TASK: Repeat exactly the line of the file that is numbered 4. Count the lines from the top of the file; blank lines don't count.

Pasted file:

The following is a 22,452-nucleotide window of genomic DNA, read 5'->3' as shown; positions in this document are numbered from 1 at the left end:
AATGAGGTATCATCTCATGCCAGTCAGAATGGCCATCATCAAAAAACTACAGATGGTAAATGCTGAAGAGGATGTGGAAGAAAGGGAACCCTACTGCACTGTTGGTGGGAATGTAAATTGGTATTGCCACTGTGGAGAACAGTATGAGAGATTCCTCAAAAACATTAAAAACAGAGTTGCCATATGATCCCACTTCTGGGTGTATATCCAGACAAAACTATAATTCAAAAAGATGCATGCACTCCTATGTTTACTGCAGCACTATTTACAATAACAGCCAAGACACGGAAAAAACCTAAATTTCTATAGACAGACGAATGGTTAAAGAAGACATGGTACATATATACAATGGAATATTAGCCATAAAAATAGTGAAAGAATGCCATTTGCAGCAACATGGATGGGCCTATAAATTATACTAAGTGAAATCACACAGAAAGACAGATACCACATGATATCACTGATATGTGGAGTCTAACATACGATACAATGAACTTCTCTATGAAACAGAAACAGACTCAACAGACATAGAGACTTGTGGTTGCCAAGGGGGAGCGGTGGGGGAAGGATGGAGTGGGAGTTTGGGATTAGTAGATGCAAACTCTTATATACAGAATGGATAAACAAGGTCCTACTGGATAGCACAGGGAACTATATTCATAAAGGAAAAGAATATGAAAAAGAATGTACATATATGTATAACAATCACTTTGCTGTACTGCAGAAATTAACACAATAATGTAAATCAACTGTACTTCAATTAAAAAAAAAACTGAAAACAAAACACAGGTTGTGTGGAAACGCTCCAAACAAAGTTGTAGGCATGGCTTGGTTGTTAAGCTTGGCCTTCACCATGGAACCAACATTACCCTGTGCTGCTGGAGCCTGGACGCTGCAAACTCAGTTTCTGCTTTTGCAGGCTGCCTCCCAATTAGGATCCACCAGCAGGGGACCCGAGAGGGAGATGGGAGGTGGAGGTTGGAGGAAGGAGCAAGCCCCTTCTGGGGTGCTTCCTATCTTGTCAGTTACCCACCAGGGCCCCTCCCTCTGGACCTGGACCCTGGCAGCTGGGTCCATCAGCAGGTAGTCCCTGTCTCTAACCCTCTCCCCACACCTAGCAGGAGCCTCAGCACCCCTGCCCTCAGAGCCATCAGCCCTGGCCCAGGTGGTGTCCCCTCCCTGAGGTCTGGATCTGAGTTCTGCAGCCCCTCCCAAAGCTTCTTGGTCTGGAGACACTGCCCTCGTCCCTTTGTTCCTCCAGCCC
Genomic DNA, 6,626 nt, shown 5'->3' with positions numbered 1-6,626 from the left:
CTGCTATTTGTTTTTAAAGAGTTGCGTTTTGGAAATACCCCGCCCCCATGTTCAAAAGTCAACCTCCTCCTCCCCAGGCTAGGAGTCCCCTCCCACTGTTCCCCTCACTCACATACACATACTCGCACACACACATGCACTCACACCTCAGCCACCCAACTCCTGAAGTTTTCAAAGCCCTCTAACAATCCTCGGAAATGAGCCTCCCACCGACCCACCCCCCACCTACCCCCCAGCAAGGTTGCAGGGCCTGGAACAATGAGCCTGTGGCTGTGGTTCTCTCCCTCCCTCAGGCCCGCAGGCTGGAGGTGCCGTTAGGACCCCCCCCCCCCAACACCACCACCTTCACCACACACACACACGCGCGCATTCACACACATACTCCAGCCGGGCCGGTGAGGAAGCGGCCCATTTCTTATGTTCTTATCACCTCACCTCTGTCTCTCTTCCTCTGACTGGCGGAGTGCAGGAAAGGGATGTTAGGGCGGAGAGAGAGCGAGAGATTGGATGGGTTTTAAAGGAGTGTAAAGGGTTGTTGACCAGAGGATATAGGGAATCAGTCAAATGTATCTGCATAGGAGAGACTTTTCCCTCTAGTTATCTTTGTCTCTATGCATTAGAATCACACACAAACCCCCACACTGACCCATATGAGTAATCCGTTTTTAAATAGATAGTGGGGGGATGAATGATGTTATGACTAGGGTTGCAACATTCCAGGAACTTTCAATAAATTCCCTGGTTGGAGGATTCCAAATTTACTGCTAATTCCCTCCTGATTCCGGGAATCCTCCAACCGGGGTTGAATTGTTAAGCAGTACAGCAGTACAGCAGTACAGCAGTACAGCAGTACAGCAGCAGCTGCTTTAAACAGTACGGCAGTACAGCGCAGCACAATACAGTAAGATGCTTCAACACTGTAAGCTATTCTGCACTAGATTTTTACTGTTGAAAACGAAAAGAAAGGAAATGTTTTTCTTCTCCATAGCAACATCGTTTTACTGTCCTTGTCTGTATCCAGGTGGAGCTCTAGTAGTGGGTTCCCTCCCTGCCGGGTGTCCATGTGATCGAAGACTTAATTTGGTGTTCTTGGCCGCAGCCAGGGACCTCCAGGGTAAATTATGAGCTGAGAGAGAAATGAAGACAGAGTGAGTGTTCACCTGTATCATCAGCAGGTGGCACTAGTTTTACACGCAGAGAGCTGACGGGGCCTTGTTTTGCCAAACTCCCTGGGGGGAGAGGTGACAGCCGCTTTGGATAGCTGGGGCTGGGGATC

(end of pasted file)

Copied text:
CTGCTATTTGTTTTTAAAGAGTTGCGTTTTGGAAATACCCCGCCCCCATGTTCAAAAGTCAACCTCCTCCTCCCCAGGCTAGGAGTCCCCTCCCACTGTTCCCCTCACTCACATACACATACTCGCACACACACATGCACTCACACCTCAGCCACCCAACTCCTGAAGTTTTCAAAGCCCTCTAACAATCCTCGGAAATGAGCCTCCCACCGACCCACCCCCCACCTACCCCCCAGCAAGGTTGCAGGGCCTGGAACAATGAGCCTGTGGCTGTGGTTCTCTCCCTCCCTCAGGCCCGCAGGCTGGAGGTGCCGTTAGGACCCCCCCCCCCCAACACCACCACCTTCACCACACACACACACGCGCGCATTCACACACATACTCCAGCCGGGCCGGTGAGGAAGCGGCCCATTTCTTATGTTCTTATCACCTCACCTCTGTCTCTCTTCCTCTGACTGGCGGAGTGCAGGAAAGGGATGTTAGGGCGGAGAGAGAGCGAGAGATTGGATGGGTTTTAAAGGAGTGTAAAGGGTTGTTGACCAGAGGATATAGGGAATCAGTCAAATGTATCTGCATAGGAGAGACTTTTCCCTCTAGTTATCTTTGTCTCTATGCATTAGAATCACACACAAACCCCCACACTGACCCATATGAGTAATCCGTTTTTAAATAGATAGTGGGGGGATGAATGATGTTATGACTAGGGTTGCAACATTCCAGGAACTTTCAATAAATTCCCTGGTTGGAGGATTCCAAATTTACTGCTAATTCCCTCCTGATTCCGGGAATCCTCCAACCGGGGTTGAATTGTTAAGCAGTACAGCAGTACAGCAGTACAGCAGTACAGCAGTACAGCAGCAGCTGCTTTAAACAGTACGGCAGTACAGCGCAGCACAATACAGTAAGATGCTTCAACACTGTAAGCTATTCTGCACTAGATTTTTACTGTTGAAAACGAAAAGAAAGGAAATGTTTTTCTTCTCCATAGCAACATCGTTTTACTGTCCTTGTCTGTATCCAGGTGGAGCTCTAGTAGTGGGTTCCCTCCCTGCCGGGTGTCCATGTGATCGAAGACTTAATTTGGTGTTCTTGGCCGCAGCCAGGGACCTCCAGGGTAAATTATGAGCTGAGAGAGAAATGAAGACAGAGTGAGTGTTCACCTGTATCATCAGCAGGTGGCACTAGTTTTACACGCAGAGAGCTGACGGGGCCTTGTTTTGCCAAACTCCCTGGGGGGAGAGGTGACAGCCGCTTTGGATAGCTGGGGCTGGGGATC